Intermittent explosive disorder appears to result from a combination of biological and environmental factors. Most people with the disorder grew up in families where explosive behavior and verbal and physical abuse were common. Being exposed to such violence at an early age makes it more likely for children to develop the same traits as they mature. There may also be a genetic component through which the susceptibility to the disorder is passed from parents to children.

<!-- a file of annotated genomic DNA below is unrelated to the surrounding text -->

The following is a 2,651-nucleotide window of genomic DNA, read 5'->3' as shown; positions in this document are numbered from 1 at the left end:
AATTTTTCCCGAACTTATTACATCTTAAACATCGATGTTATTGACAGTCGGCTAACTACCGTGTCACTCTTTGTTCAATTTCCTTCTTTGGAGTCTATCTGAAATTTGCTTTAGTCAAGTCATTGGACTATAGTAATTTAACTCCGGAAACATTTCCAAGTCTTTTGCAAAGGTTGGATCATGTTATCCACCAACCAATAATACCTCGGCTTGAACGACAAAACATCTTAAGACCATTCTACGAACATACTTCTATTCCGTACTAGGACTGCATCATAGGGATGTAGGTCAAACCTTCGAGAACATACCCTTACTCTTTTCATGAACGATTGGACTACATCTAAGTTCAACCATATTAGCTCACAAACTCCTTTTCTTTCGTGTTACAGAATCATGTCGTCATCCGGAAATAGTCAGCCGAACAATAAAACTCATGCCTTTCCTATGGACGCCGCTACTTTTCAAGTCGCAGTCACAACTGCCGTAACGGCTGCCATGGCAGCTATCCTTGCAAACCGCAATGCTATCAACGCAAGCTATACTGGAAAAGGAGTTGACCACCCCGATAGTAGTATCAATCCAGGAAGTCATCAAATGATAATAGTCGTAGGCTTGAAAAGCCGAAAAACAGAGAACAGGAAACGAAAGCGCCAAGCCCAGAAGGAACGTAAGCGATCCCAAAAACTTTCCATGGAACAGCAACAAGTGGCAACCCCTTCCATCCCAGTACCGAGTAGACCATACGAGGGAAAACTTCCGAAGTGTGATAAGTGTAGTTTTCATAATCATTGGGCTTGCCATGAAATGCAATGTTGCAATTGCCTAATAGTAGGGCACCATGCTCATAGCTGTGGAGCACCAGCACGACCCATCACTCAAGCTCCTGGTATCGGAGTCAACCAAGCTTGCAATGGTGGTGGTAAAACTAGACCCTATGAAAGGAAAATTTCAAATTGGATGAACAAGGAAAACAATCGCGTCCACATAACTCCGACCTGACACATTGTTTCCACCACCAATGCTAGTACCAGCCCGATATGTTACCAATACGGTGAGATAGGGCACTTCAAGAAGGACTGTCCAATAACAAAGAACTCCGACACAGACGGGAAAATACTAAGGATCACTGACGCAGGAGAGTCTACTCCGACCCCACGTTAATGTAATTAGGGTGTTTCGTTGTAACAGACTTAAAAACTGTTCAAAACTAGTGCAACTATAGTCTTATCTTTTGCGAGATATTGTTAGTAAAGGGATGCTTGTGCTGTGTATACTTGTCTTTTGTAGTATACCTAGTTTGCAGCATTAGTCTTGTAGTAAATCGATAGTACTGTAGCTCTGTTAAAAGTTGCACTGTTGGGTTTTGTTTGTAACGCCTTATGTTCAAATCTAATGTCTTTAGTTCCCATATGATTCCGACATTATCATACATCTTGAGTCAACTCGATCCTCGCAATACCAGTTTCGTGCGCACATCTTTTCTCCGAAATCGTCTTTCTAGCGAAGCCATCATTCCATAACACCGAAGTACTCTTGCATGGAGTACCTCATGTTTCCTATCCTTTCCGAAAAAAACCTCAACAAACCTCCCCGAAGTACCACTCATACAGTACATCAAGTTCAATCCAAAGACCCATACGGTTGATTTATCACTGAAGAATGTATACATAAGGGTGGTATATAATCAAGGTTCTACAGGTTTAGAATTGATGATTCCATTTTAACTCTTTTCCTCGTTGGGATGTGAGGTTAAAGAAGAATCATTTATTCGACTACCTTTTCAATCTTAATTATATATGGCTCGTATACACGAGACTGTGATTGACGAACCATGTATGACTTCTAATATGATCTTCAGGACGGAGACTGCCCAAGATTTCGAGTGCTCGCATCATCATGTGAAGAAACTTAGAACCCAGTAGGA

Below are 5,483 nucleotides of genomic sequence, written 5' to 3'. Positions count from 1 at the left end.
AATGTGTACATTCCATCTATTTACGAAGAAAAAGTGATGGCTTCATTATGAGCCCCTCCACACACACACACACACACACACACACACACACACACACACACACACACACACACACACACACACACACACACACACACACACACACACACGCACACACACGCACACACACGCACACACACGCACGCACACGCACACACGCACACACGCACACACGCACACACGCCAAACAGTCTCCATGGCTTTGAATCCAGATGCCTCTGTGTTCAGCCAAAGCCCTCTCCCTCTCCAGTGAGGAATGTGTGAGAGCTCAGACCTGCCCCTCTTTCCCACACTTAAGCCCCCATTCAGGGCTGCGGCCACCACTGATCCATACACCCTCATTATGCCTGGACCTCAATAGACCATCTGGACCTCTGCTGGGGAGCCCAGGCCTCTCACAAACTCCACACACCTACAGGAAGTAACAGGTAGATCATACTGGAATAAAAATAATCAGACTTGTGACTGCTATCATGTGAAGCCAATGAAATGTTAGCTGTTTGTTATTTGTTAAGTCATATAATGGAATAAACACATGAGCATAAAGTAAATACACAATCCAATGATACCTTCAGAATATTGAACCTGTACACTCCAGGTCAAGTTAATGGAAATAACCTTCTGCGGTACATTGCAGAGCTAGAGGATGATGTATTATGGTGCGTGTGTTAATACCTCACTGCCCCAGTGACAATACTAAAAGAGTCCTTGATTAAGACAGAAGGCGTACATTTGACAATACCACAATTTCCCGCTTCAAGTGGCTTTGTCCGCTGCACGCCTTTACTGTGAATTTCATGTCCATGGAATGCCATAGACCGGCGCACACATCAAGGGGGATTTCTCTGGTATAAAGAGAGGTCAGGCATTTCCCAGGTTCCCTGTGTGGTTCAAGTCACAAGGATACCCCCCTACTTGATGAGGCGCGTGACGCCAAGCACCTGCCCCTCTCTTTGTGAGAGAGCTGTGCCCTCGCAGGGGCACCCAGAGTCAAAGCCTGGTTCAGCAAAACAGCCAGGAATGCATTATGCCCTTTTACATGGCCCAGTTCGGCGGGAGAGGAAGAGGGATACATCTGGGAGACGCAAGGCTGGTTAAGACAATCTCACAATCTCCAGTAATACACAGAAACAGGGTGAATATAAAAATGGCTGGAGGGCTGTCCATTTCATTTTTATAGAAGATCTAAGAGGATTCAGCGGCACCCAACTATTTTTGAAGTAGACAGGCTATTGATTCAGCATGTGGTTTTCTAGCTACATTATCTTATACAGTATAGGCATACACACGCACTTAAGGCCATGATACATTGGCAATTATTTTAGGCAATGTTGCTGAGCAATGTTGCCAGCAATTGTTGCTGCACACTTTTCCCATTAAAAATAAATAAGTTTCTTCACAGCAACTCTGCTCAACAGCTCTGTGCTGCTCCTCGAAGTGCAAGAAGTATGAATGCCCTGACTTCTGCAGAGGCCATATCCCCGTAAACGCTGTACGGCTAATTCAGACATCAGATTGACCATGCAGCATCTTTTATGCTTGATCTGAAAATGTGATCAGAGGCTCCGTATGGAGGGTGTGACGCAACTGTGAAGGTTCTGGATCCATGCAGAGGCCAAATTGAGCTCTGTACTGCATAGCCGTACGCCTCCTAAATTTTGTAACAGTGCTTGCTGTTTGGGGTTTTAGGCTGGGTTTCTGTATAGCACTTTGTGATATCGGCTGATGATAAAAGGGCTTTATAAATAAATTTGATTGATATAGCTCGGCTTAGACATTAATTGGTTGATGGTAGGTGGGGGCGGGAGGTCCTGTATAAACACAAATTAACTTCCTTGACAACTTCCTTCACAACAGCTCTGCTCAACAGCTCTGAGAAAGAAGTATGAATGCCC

The majority of cases occur in persons younger than 35 years of age. There is some evidence that the neurotransmitter serotonin may play a role in this disorder.
The disorder is probably more common than realized and may be an important cause of violent behavior. Some studies have found that intermittent explosive disorder is more common in men.